An Interview With Holly Goddard Jones, author of The Salt Line
I am so excited about this book! It has already vaulted up to become one of my favorite thrillers ever and I think it is going to be HUGE. But you have to be careful how you describe The Salt Line: if you mention it is set in a dystopian future crawling with killer ticks, some people are undoubtedly going to recoil as they picture engorged pincer-wielding monsters hellbent on inflicting maximum carnage. I’ll admit I worried when I started the book that it might be the literary equivalent of the campy 1997 flick Starship Troopers. But rest easy, y’all! While a (normal-sized) tick makes an occasional cameo here and there, The Salt Line is not at all the way I envisioned it…although I will say it would make a hell of a movie.
The novel opens as a handful of people gather at a training camp for an expedition headed into the wilds of the abandoned portions of the former United States. Having been ravaged by a deadly tick-borne disease at some point in the past, the remaining population of the country has retreated behind a barrier ring, leaving vast swathes of unoccupied land. Despite technological advances, citizens are divided into haves and have-nots, depending on their level of prestige and the resources available in their particular zone. In this instance, the members of the out-of-zone expedition are all privileged thrill-seekers: a tech industry titan, wealthy lawyers, a rock star and his girlfriend, the wife of a powerful, shadowy underworld boss. Wearing protective suits and armed with a painful tick-extracting device, they set off into the forests of what was once North Carolina, marveling at the clear air and the unmitigated starlight and the occasional abandoned Cracker Barrel.
Well, you know what is going to happen: things are about to go very wrong. But it’s how and why they go awry that will surprise you, as it turns out that there are, in fact, survivors living beyond the salt line—and they have a secret.
You’ll be hooked from the very first sentence. The author, Holly Goddard Jones, does a spectacular job maintaining tension throughout the entire novel: every paragraph is wrought with intrigue, piquing your curiosity to the bursting point. It’s smart and it’s eloquent and it’s perfectly plotted. You won’t be able to put it down.
KM: Your previously published novel (The Next Time You See Me) was a different genre. How did you decide to switch and what was the genesis of the idea for The Salt Line? Naturally, I am wondering if it was related to a gruesome tick encounter of your own.
HGJ: I started fiddling with the story that would become The Salt Line the summer after I finished edits to The Next Time You See Me. I was teaching for six weeks in Sewanee, Tennessee, which is on the Cumberland Plateau, and ticks were on my mind because my husband and I liked hiking the trails, and we always came back home with something, or several somethings, crawling on us. Oh, and around that same time, I was posing for my author photo, and I sat right down in a chigger nest. That made for some unpleasant days, let me tell you! Nothing too gruesome, then, but I spent a lot of energy that summer feeling assaulted by bugs, full of bug-related dread and revulsion.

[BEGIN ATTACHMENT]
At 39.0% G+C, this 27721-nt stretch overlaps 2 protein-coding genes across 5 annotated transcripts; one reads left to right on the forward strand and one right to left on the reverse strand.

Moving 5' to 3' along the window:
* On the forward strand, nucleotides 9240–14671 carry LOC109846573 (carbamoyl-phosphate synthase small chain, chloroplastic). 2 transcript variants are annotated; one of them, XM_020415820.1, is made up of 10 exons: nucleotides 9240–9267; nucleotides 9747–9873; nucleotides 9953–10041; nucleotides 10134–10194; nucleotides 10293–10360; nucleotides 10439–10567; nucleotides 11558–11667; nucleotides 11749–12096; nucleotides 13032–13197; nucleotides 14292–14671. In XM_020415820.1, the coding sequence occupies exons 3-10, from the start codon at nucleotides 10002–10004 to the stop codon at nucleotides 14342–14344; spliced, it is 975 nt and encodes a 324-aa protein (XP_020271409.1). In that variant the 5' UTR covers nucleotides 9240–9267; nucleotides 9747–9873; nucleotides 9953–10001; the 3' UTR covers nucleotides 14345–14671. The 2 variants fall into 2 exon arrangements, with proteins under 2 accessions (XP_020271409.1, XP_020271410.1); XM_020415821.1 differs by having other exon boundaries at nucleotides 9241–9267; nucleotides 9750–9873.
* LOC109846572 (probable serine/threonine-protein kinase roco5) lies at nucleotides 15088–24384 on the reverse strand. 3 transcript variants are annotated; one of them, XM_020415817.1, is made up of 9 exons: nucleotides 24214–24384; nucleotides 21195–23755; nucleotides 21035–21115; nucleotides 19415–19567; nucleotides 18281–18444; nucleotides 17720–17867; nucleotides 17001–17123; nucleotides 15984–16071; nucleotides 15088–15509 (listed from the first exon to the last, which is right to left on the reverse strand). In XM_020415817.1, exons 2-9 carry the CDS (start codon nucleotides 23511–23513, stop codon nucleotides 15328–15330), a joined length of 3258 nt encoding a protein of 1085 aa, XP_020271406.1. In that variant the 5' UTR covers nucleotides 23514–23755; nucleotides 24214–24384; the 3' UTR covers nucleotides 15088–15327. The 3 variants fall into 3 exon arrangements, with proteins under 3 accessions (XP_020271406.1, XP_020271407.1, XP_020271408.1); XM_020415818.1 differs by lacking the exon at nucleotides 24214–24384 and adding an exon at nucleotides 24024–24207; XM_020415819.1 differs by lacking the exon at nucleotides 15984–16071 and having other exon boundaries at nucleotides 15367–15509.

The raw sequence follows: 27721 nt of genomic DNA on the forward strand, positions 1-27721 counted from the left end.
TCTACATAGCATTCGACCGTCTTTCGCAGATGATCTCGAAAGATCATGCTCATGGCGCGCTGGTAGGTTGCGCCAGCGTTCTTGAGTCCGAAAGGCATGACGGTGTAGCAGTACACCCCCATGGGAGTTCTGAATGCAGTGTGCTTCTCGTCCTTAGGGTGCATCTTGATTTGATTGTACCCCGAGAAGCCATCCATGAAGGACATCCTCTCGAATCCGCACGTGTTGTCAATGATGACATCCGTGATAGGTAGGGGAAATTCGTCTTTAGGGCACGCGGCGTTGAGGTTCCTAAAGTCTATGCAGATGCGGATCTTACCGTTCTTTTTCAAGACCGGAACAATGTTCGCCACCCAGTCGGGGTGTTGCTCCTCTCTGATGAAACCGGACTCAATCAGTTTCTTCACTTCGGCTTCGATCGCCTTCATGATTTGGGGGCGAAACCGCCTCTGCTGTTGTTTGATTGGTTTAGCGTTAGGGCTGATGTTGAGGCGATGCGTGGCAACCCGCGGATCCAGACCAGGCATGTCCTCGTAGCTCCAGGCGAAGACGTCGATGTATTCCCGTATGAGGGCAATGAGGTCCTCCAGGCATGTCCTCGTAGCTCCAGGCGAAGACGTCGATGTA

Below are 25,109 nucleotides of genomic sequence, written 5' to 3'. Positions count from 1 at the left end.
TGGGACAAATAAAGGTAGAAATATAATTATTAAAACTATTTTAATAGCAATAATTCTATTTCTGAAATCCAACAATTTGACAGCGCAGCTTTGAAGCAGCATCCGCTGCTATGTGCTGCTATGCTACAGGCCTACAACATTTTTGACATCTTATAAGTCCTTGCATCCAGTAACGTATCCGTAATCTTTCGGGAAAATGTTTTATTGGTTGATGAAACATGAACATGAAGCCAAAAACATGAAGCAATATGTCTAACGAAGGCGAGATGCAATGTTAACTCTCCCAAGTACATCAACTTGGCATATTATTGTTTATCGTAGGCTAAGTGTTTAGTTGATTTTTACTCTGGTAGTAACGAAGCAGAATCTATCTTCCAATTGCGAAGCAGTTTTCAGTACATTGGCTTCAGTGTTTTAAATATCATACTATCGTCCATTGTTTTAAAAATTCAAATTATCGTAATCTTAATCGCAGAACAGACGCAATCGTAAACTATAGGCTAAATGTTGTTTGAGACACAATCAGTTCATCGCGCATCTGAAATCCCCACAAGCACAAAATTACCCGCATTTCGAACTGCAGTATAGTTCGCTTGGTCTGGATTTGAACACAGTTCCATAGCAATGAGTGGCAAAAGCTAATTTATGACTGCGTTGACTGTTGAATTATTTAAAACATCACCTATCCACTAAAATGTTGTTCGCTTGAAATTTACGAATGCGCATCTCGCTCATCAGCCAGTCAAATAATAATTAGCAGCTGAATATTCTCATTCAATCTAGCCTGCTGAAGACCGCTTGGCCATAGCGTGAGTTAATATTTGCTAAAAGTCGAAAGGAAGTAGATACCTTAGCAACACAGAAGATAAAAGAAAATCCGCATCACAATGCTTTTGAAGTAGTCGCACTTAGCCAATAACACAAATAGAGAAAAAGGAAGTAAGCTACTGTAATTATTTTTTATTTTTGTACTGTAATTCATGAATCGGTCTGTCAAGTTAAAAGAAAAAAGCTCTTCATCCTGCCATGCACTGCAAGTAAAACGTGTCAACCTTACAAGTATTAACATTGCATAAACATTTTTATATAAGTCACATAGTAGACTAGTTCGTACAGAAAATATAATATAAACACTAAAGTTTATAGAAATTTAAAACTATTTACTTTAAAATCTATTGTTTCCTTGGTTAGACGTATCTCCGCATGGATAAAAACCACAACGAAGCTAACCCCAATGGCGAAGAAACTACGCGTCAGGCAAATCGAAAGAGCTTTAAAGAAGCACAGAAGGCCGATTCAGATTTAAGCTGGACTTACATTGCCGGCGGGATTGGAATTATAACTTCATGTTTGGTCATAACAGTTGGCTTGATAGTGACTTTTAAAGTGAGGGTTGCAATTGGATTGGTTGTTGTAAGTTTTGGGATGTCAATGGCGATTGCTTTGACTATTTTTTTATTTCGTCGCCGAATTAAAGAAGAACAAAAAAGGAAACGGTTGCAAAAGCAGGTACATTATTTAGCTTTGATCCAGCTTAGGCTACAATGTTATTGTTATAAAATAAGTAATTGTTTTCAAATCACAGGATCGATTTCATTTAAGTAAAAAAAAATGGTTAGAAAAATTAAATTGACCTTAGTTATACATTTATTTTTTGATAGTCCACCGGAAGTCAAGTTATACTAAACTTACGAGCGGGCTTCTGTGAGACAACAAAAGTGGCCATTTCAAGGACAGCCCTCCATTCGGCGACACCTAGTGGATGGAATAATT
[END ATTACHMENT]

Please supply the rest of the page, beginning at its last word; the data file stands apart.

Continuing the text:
Then I had this idea about the miner tick—a tick that burrows under the skin and lays eggs—and about the Stamp, which is the extracting device you mentioned. I think this all came together in the space of a morning run, God knows why, and I came back home and quickly pounded out the first 10 or 15 pages of what would become the book.
I thought at the outset that it was going to be a short story, a little horror story. And then I thought maybe it would be a long short story, and then I thought maybe a novella. The dystopian elements began at first as simply a way to explain why this group of people would willingly go into the woods where these terrible ticks could get them. Then I got more and more interested in the dystopia, and that’s when I knew I had a novel on my hands. So I backed into this project in baby steps and felt very sheepish and apologetic the whole time I was doing it. I was convinced I’d have to publish it under a pseudonym with a different editor. But I couldn’t not write the book, because it had this tremendous urgency to it—it felt sometimes like a thing I was unearthing intact rather than a story I was making up as I went along.
KM: TSL is told from the perspective of multiple characters, including Edie, the foxy girlfriend of Jesse, the rocker; Wes; a geeky, hugely successful tech entrepreneur; and Marta, the middle-aged wife of a powerful man with dubious scruples, as well as from an expedition guide and a couple of the out-of-zone survivors. Did you identify with any of the characters more than others? Was it difficult to portray the insights and thoughts of so many protagonists?